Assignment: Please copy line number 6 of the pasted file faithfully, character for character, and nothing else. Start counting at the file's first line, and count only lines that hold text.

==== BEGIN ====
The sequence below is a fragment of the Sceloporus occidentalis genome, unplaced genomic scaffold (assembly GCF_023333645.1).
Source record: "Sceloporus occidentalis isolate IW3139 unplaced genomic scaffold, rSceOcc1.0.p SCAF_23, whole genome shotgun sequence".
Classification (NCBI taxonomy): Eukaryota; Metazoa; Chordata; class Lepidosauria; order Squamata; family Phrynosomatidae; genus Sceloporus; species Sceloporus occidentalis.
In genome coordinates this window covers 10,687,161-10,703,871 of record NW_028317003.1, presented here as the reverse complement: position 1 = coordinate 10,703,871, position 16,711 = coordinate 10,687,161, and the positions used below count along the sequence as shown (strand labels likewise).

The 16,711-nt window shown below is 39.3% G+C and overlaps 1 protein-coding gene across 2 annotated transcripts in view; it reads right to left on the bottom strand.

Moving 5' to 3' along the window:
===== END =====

Moving 5' to 3' along the window: